The Amazing Burping Pig (aka Arlo: The Burping Pig / Toby the Burping Pig) review by Adrijan Arsovski - Cinema Paradiso
The Amazing Burping Pig, despite having one of the most ridiculous titles ever conjured up for modern cinema, is a family-friendly story about a girl and her small pig. The film is predictable, sprinkled with your stereotypical characters all around, but a fun ride nonetheless. To this extent, The Amazing Burping Pig is a fun ride suitable for the whole family, and more.
The film follows 7-year-old Talia Rose (played by Lindsey Blanchard), as she and her family move to a new neighborhood in a new house. There, everything is new and everyone acts jittery all of the time, as the family is uncertain about what awaits them in the near future. On top of that, Talia’s sisters are not especially helpful to her and aren’t very skilled in allowing her to showcase her feelings as she should. However, when Talia finds a smart, talking piglet in her backyard named Arlo (voiced by Drake Bell) – things start to change for the better. However, there is one little problem iterated in Talia’s dad (played by Joey Lawrence), who has never agreed to keeping a pet. If it wasn’t clear that he was the “made up” antagonist of the film, he’s also a dentist. To make matters even worse, Arlo has a slight discomfort that makes him burp non-stop.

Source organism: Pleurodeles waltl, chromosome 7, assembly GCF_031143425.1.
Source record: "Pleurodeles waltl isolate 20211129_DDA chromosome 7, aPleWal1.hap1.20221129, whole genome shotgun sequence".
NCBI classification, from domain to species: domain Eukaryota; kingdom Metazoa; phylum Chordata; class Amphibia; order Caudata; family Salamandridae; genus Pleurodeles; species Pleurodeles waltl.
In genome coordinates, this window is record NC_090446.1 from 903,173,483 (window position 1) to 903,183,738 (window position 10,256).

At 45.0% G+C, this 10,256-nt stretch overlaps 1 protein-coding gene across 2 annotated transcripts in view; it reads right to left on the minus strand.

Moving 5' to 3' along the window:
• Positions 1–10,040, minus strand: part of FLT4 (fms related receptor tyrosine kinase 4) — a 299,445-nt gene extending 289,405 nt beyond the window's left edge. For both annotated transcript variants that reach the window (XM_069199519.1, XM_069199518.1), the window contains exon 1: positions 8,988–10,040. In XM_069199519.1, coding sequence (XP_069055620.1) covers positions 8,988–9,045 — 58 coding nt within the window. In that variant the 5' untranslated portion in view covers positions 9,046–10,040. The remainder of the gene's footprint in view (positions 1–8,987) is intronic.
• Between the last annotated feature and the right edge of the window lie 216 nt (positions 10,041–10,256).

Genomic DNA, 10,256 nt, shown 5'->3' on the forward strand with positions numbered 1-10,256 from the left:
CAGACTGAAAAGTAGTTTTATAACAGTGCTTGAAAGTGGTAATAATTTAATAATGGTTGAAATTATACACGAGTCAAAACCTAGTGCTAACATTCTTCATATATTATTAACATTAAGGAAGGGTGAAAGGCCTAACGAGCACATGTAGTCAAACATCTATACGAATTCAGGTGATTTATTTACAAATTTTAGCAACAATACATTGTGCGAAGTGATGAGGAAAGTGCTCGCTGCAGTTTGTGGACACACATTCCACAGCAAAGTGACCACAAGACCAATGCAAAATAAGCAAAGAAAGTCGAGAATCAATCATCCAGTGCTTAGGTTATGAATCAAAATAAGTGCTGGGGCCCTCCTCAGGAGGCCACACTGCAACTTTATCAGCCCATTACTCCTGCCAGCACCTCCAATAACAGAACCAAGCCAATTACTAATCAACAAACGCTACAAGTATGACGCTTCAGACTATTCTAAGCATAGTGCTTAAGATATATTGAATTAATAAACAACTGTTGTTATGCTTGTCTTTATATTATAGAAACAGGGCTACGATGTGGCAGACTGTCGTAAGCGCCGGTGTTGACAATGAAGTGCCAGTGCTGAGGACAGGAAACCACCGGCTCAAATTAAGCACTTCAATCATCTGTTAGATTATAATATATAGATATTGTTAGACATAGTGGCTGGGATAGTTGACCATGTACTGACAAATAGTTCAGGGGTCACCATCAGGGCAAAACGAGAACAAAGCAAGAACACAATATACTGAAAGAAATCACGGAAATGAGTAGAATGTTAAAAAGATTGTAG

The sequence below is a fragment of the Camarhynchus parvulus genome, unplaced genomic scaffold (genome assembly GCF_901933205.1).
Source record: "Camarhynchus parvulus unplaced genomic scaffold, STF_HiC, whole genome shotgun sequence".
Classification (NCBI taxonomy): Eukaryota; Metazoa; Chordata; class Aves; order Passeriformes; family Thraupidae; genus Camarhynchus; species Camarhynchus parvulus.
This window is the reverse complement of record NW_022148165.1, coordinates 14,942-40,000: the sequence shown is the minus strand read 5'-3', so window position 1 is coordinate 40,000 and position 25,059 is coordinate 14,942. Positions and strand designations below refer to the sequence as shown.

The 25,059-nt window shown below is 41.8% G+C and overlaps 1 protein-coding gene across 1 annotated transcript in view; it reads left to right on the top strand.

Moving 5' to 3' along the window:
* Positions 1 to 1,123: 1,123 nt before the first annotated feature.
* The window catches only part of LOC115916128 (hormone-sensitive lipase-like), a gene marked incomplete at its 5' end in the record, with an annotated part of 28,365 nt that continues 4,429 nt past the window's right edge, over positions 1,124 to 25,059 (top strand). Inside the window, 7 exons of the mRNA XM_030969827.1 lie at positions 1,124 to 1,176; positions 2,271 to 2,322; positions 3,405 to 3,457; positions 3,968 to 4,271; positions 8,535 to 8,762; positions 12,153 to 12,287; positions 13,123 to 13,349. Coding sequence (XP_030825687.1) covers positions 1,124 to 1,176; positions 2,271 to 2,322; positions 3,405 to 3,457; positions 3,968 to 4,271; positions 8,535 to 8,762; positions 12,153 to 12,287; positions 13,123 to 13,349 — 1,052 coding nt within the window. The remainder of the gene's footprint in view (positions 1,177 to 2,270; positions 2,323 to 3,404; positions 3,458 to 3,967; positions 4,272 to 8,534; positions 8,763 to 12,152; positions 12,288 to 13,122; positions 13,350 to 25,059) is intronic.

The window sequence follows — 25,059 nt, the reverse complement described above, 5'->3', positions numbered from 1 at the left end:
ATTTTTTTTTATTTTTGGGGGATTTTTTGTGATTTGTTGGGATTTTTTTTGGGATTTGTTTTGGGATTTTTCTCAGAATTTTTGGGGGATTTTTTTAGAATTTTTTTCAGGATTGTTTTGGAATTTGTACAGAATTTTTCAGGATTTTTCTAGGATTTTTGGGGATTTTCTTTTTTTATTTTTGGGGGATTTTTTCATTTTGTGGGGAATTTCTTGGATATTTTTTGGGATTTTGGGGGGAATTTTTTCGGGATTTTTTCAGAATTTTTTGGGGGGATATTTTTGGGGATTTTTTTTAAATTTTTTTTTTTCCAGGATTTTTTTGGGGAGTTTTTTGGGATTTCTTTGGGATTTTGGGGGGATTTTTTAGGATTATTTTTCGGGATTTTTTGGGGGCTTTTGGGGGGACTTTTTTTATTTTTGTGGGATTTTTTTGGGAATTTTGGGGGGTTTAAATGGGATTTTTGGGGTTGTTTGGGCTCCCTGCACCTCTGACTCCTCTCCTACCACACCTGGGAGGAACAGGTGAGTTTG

These are the ground rules of the film’s plot, which unfortunately, don’t go anywhere beyond what’s already put in the sentences above.
Competence-wise, The Amazing Burping Pig is very amateurishly made, and this comes as a surprise to no one since the film is operating on a very low budget. In regards to fleshing out characters and building up worlds, the film doesn’t even come close of moving past stereotypical portrayals and clichés (as much as I hate to use that word). Still, The Amazing Burping Pig has that clumsy charm which would appeal to young children by the dozen. Which is fine, I guess.
In light of the characters, there is one saving grace as embodied through talented Lindsey Blanchard (who single-handedly saves the movie from the other wooden performances of the rest of the cast). The young actress even manages to make a line like "a real friend likes you for being you" sound passable.
All things considered, The Amazing Burping Pig has a little something for everyone: adults can teach their kids about bullying and how it shapes a person and societies as a whole; dads can find themselves as the perennial antagonists of everything ever made in existence; Moms can scold their kids as always (for the better); and kids can witness the mesmerizing spectacle that is Arlo the burping pig.